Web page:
TSU has created the most durable porous material for bone replacement

The staff of the Laboratory of Medical Alloys and Implants with Shape Memory at the TSU Siberian Institute of Physics and Technology has completed testing the porous alloy SHS-TiNi. The study of modified titanium nickelide, created for the manufacture of implants, showed its high biocompatibility and its maximum resistance to cyclic loads for porous materials. The next step will be technical and toxicological certification testing.

- Titanium nickelide is one of the most well-known materials with shape memory effect and is widely used in medicine, - says Ekaterina Marchenko, a senior researcher at the Laboratory of Medical Alloys and Implants with Shape Memory. - We got an alloy with high corrosion resistance. The functional characteristics were improved by modifying the gas medium in which the alloy is synthesized.

The biomechanical properties of the material were tested using quasi=static tension and bending. This study enabled the TSU scientists to argue that the deformation behavior of porous titanium nickelide, like the behavior of a monolithic alloy, is viscoelastic and similar to the rheology of biological tissues.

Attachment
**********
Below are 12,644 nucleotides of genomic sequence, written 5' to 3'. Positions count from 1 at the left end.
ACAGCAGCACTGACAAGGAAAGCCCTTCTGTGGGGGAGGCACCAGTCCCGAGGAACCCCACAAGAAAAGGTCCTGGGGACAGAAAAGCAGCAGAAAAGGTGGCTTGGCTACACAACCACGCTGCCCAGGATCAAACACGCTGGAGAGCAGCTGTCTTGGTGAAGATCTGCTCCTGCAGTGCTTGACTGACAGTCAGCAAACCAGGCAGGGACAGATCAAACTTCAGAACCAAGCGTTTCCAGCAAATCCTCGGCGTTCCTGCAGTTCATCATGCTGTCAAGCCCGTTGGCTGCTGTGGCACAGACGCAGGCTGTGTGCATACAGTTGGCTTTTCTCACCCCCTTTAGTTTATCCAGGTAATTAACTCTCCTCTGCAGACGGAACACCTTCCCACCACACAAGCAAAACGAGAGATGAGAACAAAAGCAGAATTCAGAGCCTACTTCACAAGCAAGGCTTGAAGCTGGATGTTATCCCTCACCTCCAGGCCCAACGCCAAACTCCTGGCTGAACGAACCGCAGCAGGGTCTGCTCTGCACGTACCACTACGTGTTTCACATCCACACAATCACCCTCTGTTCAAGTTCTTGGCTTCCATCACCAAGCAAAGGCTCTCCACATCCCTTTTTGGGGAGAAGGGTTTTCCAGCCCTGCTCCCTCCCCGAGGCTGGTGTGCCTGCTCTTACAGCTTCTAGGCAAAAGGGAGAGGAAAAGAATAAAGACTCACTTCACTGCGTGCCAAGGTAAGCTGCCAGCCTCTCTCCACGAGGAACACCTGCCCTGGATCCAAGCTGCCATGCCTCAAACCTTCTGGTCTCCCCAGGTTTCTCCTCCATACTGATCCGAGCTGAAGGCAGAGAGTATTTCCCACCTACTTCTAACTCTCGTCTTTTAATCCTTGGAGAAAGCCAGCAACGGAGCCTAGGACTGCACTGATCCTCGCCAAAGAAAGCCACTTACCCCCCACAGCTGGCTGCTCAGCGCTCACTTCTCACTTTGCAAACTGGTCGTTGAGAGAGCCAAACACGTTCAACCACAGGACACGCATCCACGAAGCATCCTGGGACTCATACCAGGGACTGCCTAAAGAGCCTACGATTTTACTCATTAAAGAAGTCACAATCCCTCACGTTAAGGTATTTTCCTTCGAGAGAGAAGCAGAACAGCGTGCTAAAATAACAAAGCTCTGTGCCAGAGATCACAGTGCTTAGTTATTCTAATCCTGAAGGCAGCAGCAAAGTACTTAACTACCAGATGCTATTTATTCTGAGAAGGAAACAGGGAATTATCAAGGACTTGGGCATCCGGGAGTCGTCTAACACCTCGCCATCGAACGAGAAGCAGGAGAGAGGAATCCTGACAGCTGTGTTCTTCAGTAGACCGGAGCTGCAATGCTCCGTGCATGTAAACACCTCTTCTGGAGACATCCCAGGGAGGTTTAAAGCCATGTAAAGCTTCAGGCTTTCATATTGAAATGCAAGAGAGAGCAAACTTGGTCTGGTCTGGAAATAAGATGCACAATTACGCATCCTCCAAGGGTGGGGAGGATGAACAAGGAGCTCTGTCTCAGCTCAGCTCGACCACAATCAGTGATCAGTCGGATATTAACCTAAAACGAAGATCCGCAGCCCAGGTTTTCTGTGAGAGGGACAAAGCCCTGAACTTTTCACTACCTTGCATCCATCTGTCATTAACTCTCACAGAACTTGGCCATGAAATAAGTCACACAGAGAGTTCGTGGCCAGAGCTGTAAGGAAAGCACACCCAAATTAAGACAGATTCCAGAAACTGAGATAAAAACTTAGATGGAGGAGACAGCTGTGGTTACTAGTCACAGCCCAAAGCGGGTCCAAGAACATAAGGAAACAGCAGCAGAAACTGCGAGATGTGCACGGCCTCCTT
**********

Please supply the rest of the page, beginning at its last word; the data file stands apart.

In endurance tests, 70% of the SHS-TiNi alloy samples withstood 1 million deformation cycles without fracture, which is the best result for porous corrosion-resistant materials. Along with this, a series of experiments involving laboratory animals was conducted in one of the Russian medical centers. The results confirmed the high survival rate of the modified nickelide.

The high endurance and biological inertness of the porous alloy proven in preclinical trials will enable using this material in new surgical techniques in oncology and traumatology when replacing extensive defects in bone structures. The next stage of work will be the technical and toxicological certification tests necessary for utilizing the material in surgical practice.